Best Tips in Winterizing Your Yanmar Diesel Engine

Blog | May 17th, 2017

Contemporary diesel engines are advanced pieces of equipment. Likewise, their fuel sources are formulated from advanced hydrocarbon blends, so that ignitable energy source won’t become a waxy mess when the winter weather exerts its arctic grip. Still, having promoted these virtues, a smart engineering team always protects his engine from the elements. Let’s adopt that same level of marine engineering diligence by looking at the best tips for Winterizing your Yanmar diesel engine.

Adopt A Step-by-Step Work Model

There’s no single miracle cure-all here, just a series of important steps. Each one must be followed to the letter, though, or your Yanmar marine engine could suffer. If damage does occur, the worst feeling would be the knowledge that this unfortunate (possibly expensive) event could have been avoided by adhering to a few maintenance tips.

Have The Oil Changed

A Yanmar diesel engine is a rugged piece of equipment, which means it can withstand punishment. You don’t want to add insult to injury, though, so replace that oil. Replace the transmission oil, the engine oil, and the oil filter with new, contaminant-free products.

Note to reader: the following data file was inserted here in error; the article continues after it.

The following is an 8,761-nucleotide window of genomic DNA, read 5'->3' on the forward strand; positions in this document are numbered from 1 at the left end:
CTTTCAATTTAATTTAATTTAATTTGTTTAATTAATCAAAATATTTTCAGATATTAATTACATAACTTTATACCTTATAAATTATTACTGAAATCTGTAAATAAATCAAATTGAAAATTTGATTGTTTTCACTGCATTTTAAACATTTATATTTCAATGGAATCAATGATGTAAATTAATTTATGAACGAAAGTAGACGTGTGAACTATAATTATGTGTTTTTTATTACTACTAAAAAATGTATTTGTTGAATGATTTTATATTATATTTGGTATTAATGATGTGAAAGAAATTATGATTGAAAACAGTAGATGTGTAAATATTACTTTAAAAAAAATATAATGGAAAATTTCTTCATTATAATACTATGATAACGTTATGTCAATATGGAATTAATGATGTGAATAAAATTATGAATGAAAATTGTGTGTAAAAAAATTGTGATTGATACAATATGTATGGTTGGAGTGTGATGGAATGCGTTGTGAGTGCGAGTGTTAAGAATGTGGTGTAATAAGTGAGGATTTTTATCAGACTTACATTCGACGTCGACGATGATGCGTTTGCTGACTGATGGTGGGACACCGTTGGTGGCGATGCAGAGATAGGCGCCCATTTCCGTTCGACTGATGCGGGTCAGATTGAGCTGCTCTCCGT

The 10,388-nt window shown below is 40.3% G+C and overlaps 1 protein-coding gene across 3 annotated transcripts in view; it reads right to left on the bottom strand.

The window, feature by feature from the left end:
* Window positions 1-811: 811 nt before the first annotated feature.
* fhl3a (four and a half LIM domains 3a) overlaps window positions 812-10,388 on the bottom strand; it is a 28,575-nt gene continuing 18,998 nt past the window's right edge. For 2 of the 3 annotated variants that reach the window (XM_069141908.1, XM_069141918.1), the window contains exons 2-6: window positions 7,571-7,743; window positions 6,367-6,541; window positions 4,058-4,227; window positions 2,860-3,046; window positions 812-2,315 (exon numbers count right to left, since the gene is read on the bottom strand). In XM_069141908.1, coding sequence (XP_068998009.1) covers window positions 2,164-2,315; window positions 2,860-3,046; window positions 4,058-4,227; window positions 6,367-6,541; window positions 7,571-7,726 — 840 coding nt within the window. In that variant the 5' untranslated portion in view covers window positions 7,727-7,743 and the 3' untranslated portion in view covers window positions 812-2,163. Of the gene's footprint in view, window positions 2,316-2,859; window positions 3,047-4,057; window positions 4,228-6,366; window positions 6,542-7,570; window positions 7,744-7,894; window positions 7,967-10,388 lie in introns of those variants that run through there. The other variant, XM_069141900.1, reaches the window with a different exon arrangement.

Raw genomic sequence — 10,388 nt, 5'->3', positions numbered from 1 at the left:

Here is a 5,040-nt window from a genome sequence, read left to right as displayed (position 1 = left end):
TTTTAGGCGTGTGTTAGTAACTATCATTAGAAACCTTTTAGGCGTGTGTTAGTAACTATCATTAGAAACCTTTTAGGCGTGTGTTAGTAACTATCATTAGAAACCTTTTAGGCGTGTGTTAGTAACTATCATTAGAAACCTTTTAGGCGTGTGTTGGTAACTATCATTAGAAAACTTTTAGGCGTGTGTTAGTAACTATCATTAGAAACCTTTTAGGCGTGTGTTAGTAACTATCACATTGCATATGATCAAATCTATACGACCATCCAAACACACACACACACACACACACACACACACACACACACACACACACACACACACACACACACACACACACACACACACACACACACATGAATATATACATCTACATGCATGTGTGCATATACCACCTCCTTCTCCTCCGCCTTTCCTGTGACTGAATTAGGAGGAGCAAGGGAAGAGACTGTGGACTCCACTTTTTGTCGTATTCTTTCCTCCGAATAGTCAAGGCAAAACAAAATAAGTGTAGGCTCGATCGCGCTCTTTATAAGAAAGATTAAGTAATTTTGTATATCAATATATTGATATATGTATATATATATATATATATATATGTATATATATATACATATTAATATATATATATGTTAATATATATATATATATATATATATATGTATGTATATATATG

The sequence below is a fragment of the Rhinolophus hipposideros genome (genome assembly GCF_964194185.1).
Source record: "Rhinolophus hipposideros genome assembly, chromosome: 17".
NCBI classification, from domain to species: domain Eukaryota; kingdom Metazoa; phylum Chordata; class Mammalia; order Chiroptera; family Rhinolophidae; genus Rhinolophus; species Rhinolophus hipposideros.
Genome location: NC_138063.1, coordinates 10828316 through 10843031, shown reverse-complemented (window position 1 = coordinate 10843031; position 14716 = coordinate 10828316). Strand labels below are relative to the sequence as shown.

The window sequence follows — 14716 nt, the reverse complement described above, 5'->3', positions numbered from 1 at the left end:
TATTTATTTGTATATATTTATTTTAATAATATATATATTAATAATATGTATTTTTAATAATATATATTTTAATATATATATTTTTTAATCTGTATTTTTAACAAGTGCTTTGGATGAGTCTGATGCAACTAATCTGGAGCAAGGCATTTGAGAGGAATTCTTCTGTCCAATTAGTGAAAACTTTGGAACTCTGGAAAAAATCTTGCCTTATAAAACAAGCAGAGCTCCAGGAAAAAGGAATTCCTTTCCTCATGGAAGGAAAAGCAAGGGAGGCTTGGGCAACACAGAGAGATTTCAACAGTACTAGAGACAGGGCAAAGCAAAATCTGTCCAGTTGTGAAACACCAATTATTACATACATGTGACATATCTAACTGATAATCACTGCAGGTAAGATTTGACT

Stabilise The Diesel Fuel

Modern diesel fuels are formulated to resist the cold, but a resistance feature isn’t the same as full immunity. Add a stabilising agent to the diesel as an additive. The selected fuel treatment enzyme regulates energy release, winterizes the diesel, and it generally improves throttle response. That’s a sound winter protection supplement, one that eliminates wax and water build-up.

Winterizing Your Coolant System

Water is the obvious culprit when the mercury drops. The water out on the open seas and lakes can form an icy rind along your boat’s deck, but this isn’t the biggest threat you’ll face. Down in the engine, the coolant system is faltering. Replace the coolant. Next, look at the sacrificial anodes inside the cooling system? Are they corroded? Replace these anodes if they’re fatigued. Otherwise, the metal parts in that coolant system will corrode.

General Maintenance Tips

Check the antifreeze level, the exhaust manifold, and the engine hoses. There shouldn’t be any soot or buildup of any kind on that exhaust system. Likewise, the elastomeric hoses must be inspected for bulges and softening. Moderns engineering elastomers are marine-capable, but a hard-labouring Yanmar marine engine can push these supplemental parts to their limits.

Ironically, as a fluid-cruising vessel, it’s the fluid systems that can cause the most trouble on a boat. Winter winds are blowing and icy rains are falling, so take the craft into its berth for its Winterizing inspection. Replace the fluids, when possible, then test all fatigue-prone parts, before settling down to wait for the Spring, plus a whole host of new seasonal inspection routines.

Optimized by